J.R.R.R. Hardison is joining us today with his novel Demon Freaks. Here’s the publisher’s description:
It’s the night before the SAT test. The forces of darkness are stirring.
Twin brothers, Bing and Ron Slaughter, know they’ve got to cram like their lives depend on it because their college plans sure do. If they don’t ace the test, they’ll be doomed to spend the rest of their days flipping burgers at the McDonald’s their parents run. That’s why they hatch a plan to meet up with the members of their punk band, the Ephits, spend the night studying at a secluded cabin in the woods, and maybe squeeze in a little jamming. What could go wrong with a brilliant plan like that?
Ancient evil. That’s what.
As a cataclysmic lightning storm rolls in, Bing, Ron and the rest of the Ephits find themselves tangled in a sinister plot to summon a demon. Yes, demons are real. To survive the night, the band must find a malevolent artifact, battle bloodthirsty monsters and stand against the most dangerous and powerful foe humanity has ever faced…the Golfer’s Association.
What’s Jim’s favorite bit?
My favorite bit of writing Demon Freaks was working on the mechanics of psychic powers. The story features psychic communication, thought control and even physical possession. I’ve been fascinated by mechanics that could plausibly drive paranormal phenomena for a long time, all the way back to when I was little.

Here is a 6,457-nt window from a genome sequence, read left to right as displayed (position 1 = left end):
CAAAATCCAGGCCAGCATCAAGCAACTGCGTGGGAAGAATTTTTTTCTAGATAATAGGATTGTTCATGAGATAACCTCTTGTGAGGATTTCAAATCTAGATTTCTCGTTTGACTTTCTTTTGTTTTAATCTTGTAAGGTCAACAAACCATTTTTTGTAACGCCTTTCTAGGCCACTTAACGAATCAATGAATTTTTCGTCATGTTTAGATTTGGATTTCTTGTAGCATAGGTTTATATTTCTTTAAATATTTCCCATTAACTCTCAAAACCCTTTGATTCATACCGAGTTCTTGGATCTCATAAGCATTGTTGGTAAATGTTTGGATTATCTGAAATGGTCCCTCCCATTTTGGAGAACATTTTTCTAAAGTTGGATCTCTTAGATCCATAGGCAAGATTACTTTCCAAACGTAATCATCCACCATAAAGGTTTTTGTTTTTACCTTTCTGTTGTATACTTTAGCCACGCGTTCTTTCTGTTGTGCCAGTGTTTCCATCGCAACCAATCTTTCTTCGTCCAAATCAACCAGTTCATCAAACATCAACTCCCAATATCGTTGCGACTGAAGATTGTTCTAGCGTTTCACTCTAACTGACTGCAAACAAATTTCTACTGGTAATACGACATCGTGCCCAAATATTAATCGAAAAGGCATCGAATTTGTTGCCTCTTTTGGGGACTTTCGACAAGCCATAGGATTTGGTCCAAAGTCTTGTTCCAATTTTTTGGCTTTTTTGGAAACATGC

A few months after I turned eight, my oldest brother, Bill, came home from studying psychology in college for Christmas Break. It was the early 1970’s, and I gather that academia was in a kind of hippy-influenced phase, so part of his course load included several classes on extrasensory phenomena—ESP. On a day it was snowing too hard to play outside, he proceeded to run an experiment on the only subjects he had ready to hand—his siblings. He assembled the three youngest—one of my older sisters, myself and my younger brother—and asked us to play a game. He’d draw a playing card from a deck, hold it up so that only he could see the face, and we’d guess which one he’d drawn. A right answer was worth a point.
Though it was fun, none of us got any of them right.
Then he changed things up. He announced that three points would earn a prize, and he pulled out some giant-sized Milky Way Bars. A hush fell over the room. You see, in my family we weren’t allowed to buy candy until we were twelve, a magic threshold none of us younger kids had crossed. Bill said he thought we could probably guess the right answer if we just wanted too enough.
He resumed the game. Despite the tantalizing promise of the candy bars, my older sister and I both guessed wrong again, but on his very next card, my four-year-old brother got it right. As my sister and I continued to fail in mounting frustration, my little brother got another two of the next three cards right and won himself a gigantic, fluffy nougat filled loaf of heaven. Being a little jerk, he immediately tore it open and started eating it right in front of us. We both wanted to strangle him.